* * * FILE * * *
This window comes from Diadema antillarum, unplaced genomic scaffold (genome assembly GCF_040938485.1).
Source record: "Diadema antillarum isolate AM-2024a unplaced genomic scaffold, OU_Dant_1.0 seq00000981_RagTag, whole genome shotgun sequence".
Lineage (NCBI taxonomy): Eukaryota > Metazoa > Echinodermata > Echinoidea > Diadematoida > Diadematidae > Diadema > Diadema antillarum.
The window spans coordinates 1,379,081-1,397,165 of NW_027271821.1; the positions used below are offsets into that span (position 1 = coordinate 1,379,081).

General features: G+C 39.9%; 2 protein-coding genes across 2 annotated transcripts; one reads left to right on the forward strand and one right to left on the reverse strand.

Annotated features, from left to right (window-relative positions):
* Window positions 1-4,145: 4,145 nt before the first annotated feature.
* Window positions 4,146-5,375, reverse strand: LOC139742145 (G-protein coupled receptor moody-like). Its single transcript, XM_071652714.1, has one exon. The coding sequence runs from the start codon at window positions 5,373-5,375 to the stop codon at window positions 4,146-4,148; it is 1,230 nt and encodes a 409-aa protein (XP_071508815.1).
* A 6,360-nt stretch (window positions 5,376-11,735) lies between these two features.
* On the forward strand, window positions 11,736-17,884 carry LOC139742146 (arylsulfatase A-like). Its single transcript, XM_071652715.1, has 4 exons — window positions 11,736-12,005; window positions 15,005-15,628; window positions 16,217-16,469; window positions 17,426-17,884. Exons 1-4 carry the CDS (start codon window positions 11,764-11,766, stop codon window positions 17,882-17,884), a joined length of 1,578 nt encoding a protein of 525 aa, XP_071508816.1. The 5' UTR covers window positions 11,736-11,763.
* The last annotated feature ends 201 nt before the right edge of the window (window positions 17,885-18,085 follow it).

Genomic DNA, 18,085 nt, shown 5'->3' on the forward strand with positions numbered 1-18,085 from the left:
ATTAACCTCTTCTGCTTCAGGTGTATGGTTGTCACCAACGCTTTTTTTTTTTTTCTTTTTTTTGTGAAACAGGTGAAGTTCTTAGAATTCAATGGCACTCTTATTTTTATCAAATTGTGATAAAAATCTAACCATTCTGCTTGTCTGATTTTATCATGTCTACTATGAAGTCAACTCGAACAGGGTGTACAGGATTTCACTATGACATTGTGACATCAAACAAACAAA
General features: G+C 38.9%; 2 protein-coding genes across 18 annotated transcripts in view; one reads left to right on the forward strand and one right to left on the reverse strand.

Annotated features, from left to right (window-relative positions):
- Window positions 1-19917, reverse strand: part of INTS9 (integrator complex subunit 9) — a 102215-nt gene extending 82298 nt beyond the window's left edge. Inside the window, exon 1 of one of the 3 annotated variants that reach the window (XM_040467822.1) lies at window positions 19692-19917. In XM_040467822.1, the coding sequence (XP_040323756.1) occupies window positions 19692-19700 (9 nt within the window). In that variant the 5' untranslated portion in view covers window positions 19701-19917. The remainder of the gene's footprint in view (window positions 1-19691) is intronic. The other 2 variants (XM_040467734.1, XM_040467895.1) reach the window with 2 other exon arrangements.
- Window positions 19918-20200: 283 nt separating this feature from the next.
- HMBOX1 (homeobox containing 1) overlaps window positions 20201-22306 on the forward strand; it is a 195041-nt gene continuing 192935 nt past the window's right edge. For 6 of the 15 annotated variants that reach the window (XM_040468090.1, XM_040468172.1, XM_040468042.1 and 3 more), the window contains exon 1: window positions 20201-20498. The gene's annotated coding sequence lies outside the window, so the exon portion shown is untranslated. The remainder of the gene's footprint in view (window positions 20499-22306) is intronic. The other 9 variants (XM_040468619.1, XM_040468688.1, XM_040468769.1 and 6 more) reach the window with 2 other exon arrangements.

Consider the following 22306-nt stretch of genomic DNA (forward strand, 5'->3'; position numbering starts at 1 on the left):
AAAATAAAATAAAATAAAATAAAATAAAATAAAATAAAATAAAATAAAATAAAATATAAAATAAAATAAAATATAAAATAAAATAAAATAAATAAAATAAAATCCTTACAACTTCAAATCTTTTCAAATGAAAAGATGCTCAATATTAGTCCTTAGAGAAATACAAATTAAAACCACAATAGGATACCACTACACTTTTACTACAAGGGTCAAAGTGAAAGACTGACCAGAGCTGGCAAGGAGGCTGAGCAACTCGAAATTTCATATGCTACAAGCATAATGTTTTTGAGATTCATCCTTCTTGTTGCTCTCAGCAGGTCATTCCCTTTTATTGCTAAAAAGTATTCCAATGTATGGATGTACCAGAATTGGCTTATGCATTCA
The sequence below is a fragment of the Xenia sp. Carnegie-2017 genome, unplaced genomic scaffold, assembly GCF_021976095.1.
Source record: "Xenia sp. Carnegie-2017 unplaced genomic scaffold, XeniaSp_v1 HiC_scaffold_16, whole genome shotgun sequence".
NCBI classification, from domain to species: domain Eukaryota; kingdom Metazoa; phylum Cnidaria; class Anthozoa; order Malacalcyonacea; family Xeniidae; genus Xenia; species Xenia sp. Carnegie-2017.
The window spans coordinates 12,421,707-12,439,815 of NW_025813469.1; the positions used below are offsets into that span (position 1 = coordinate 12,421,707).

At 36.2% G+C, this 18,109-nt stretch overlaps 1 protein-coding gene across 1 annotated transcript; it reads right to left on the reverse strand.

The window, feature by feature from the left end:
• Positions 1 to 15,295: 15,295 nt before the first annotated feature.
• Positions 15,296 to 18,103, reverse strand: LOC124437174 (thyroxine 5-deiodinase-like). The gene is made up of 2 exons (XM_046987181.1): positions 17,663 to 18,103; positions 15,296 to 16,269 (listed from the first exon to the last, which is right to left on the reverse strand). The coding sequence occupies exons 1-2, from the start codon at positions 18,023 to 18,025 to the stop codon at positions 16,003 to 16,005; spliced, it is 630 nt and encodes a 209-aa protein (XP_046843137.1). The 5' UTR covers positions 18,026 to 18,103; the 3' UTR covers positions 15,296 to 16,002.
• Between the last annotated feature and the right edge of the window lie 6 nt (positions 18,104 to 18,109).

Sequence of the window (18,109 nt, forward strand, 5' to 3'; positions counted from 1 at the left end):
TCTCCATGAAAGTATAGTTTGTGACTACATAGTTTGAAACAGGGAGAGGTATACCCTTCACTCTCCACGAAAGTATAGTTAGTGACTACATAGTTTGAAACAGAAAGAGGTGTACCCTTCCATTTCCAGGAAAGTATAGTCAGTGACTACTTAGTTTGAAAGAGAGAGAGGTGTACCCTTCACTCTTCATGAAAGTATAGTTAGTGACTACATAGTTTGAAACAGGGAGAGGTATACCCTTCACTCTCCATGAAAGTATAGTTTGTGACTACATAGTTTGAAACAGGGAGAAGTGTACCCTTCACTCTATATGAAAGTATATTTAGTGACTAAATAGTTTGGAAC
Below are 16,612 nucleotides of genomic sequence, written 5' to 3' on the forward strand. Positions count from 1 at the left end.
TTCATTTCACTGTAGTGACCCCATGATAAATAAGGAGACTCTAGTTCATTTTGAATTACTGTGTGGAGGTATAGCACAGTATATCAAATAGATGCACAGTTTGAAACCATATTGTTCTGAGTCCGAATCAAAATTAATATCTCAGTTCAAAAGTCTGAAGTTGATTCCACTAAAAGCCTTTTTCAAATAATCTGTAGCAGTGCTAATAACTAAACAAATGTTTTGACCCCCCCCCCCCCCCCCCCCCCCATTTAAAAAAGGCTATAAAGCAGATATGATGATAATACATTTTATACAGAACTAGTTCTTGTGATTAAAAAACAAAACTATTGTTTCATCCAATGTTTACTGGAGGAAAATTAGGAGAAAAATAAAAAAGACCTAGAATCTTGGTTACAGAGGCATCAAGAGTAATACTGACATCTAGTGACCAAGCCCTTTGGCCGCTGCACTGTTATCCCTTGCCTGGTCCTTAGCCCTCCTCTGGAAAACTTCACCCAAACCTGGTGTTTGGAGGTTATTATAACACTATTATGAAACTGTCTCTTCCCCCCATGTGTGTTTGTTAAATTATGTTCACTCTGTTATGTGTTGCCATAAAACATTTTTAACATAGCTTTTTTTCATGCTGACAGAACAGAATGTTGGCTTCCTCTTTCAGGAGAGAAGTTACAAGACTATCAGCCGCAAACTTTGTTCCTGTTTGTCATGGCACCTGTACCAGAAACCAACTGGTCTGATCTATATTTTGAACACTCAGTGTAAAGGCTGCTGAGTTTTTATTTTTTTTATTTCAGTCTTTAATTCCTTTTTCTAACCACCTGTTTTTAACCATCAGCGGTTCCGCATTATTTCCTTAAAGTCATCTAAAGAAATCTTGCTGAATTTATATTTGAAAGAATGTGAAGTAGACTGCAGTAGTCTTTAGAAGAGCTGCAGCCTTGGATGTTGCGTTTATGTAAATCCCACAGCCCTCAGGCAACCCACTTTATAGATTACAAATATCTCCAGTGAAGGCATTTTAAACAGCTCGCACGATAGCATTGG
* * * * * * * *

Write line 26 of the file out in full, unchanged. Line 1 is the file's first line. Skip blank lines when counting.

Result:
The window, feature by feature from the left end: